Tuesday, January 26, 2010

20: Clara Callan

Clara Callan, Richard B. Wright

I once read a satirical website that boasted a recipe for the composition award-winning literature. It had dictums like "thou shalt sneer at conflict" and "thou shalt commit no plot". I thought it was hilarious, sinister, at the time, distant. Now that I have wasted hours of my life - gone, irretrievably gone like the wind - reading Clara Callan, winner of the Giller Prize and the Governor General's Award for Fiction, I now find new bitter meaning in "suckitudinous" fiction.

Clara Callan has no real plot. The titular character lives in rural Ontario in the 1930s. She is a school teacher living along, unmarried. An odd woman (incidentally have also recently read The Odd Women, a much better read) she loses her belief in religion, is victim to a random, senseless act of violence by a tramp, goes to New York (where sister Nora resides) to get an abortion and returns to Ontario to become more and more eccentric until she meets the man of her dream: a Catholic, married man who regularly cheats on his wife with the odd women - unmarried women who have given up on finding marital bliss, trapped in a mundane experience, alone, unprotected and perfect for him to stalk and meet in movie theatres.

The book is told through letters of Clara to her sister Nora and her friend Evelyn and her diary entries. Sister Nora is a radio actress in New York, a minor celebrity, and is very Sister Carrie. My problem is that it was absolutely dull. Certainly things happen, but there's no connecting theme. Does Clara change at all? I think not. There's no evolution of character. In the beginning, she sees the town drunk wearing her deceased father's donated coat and delights in the sight. In the end, she attends his funeral; distinctly out of place amongst the poor, lewd man's rough, unkempt acquaintances. Even after all that's happened to her, she is still the same and sees things around her the same way. No forward motion. No development.

And all the references to the 1930s (this book was a piece of historical fiction published in 2006) are corny. Old King George died, handsome King Edward abdicated for that crass American woman, that book Gone with the Wind was published and filmed - it was so tacky. I'm reading the volume of Anais Nin from the same period and the way she references things that we now consider to be historically important is altogether different. The feeling I get when I find familiar things that Anais encounters at the time (Otto Rank for example) is vastly different from the same type of thing in Clara's letters - it is not forced or ostentatious or jarring.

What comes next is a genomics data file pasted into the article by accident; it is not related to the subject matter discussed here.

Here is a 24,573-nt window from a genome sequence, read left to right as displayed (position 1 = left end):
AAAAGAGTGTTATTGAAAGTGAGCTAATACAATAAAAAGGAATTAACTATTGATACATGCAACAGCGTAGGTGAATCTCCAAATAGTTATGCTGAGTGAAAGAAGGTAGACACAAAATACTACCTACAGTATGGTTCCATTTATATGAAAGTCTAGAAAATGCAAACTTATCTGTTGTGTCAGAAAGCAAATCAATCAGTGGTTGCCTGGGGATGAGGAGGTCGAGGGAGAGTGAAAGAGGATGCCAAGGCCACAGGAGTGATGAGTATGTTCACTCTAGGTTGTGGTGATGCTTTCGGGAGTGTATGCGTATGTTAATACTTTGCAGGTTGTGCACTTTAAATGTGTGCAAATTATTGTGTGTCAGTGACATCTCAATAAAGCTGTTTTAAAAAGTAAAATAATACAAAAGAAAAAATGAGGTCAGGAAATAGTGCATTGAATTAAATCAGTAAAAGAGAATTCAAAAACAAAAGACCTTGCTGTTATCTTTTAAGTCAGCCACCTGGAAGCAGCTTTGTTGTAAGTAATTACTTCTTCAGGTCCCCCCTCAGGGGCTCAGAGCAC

And honestly, people with interesting lives don't give vague summaries of current affairs and weather updates in their diaries. In fact, interesting people living dull, sequestered lives don't write about mundane drivel either - like Emily Dickinson, for example. This establishes that Clara Callan has the prize-winning combination of being an uninteresting person living an uninteresting life.

I believe the quote on the back is a good representative of the faults of this book:

"On a winter afternoon when we turn the lights on early, or perhaps a summer day of leaves and sky, I will begin by conjugating the elemental verb. I am. You are. It is."

("Boring," I dare to tag on.)

It's trying so hard to be literary and poetic. It's trying for simplicity (all such simple words) by has no sense of minimalism (why "on a winter afternoon ..." or "summer day of leaves and ..."? Pointless. Just pointless. The extra fragment doesn't all anything; those two things give exactly the same feeling and giving the same feeling twice doesn't make it better. Just more exasperating). Its only real poetic device is the elision of the object: she will begin what by conjugating? Life? Doubting? Writing?

Like this snippet, Clara also tries too hard to be literary and poetic and its only device is the omission of defining moments, character, plot, and meaning. How very suckitudinous.

(By the way, am finally back to blogging after a nice break followed by a deluge of things to do. Will post at least once a week from now on.)